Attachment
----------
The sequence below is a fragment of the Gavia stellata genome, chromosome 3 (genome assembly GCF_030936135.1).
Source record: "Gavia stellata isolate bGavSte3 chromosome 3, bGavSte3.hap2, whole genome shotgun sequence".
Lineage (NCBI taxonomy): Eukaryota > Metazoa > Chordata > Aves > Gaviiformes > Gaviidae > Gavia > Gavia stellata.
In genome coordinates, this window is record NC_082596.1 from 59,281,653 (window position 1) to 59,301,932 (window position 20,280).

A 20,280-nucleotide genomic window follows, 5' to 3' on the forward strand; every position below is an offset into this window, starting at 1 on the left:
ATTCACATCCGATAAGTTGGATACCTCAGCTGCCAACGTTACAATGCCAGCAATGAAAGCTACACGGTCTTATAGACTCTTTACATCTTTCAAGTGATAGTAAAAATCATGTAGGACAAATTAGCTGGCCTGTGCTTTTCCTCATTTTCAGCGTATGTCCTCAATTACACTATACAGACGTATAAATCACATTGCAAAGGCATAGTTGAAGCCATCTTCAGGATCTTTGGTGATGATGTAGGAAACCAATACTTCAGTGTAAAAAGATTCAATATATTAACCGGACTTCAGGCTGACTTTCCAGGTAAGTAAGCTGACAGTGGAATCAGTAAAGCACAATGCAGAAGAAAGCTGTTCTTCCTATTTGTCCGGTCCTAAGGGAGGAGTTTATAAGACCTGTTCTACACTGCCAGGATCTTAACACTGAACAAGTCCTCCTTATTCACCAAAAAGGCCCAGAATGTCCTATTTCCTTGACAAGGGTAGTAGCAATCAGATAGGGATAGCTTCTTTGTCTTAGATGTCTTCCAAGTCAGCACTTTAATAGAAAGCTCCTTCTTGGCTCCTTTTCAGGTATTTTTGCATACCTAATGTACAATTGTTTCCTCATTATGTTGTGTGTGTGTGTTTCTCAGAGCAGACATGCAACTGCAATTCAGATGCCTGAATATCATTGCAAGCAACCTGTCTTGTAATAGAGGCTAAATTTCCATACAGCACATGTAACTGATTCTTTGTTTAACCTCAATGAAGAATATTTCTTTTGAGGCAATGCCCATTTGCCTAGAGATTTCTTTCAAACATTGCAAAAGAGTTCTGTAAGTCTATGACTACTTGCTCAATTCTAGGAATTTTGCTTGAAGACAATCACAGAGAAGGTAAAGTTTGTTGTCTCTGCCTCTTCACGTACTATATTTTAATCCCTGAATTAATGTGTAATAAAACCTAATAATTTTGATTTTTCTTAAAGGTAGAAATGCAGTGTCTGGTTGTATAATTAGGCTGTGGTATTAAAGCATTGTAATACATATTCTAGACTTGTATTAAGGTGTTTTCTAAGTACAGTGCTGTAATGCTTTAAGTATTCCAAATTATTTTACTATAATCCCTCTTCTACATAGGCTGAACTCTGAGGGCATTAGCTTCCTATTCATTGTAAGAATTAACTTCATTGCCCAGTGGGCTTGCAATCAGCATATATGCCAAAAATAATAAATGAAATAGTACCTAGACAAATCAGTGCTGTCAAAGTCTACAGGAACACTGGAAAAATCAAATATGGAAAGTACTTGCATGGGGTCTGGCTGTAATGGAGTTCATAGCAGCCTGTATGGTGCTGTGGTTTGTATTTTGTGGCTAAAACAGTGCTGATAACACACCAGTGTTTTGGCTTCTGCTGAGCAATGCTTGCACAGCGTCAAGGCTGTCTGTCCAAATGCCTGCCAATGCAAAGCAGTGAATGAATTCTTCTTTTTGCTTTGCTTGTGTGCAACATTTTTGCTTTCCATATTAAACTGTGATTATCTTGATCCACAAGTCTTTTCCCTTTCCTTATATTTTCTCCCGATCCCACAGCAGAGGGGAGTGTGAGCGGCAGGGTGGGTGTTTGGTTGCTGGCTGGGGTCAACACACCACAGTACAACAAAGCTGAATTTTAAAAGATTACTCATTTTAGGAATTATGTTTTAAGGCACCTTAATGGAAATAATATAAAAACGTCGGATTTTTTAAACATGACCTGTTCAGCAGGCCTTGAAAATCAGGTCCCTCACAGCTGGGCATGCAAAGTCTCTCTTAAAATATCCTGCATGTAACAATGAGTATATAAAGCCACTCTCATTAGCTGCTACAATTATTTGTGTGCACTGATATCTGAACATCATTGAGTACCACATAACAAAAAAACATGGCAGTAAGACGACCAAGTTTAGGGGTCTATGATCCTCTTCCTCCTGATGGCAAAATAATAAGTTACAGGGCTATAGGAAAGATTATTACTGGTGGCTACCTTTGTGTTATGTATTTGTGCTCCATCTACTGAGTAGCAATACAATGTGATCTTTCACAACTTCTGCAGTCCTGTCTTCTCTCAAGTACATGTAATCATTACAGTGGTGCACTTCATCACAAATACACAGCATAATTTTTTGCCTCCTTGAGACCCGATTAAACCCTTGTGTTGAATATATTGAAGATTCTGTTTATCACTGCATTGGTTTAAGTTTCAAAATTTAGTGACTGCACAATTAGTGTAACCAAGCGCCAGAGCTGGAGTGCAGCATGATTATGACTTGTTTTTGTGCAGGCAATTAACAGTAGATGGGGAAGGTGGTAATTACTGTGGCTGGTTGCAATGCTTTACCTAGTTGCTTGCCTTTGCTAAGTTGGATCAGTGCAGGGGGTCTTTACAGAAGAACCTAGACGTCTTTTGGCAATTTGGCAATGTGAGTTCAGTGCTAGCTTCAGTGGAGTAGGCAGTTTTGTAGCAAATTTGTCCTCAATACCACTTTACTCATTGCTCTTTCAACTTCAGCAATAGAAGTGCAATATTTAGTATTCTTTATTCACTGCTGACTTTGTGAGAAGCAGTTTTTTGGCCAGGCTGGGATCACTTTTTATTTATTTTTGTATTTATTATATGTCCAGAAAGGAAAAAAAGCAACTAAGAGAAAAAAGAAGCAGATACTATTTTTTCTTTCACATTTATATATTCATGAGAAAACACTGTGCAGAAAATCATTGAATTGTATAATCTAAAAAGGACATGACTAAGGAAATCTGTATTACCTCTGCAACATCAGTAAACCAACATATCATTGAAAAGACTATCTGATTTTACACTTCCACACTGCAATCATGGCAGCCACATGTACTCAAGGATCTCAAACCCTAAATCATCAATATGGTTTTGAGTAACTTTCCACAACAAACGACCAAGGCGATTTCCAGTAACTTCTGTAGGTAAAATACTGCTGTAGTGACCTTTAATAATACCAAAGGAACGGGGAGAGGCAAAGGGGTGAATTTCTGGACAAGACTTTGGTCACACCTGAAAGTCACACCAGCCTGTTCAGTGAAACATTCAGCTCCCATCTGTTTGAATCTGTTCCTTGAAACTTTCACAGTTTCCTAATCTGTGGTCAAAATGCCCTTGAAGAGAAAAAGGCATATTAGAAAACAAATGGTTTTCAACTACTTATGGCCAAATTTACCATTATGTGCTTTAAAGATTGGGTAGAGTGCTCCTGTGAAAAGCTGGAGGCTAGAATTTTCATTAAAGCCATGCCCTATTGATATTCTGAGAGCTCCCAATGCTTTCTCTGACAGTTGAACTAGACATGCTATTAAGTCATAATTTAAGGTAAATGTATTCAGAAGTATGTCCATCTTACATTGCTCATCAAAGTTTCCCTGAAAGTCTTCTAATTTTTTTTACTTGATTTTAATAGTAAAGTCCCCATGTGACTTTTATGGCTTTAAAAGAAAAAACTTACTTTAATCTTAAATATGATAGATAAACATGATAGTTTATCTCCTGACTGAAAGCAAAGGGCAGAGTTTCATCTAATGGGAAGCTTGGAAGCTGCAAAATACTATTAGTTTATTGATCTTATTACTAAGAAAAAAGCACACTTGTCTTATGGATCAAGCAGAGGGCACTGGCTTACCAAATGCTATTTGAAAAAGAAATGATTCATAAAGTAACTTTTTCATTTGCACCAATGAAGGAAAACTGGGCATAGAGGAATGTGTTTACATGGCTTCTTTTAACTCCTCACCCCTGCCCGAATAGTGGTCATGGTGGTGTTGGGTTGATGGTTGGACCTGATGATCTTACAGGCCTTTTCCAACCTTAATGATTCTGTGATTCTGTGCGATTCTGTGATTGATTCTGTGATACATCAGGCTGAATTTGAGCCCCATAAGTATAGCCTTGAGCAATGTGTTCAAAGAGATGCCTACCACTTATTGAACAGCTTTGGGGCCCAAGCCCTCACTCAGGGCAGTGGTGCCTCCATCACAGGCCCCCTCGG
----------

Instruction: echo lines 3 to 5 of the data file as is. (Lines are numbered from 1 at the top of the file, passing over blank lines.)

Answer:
Lineage (NCBI taxonomy): Eukaryota > Metazoa > Chordata > Aves > Gaviiformes > Gaviidae > Gavia > Gavia stellata.
In genome coordinates, this window is record NC_082596.1 from 59,281,653 (window position 1) to 59,301,932 (window position 20,280).

A 20,280-nucleotide genomic window follows, 5' to 3' on the forward strand; every position below is an offset into this window, starting at 1 on the left: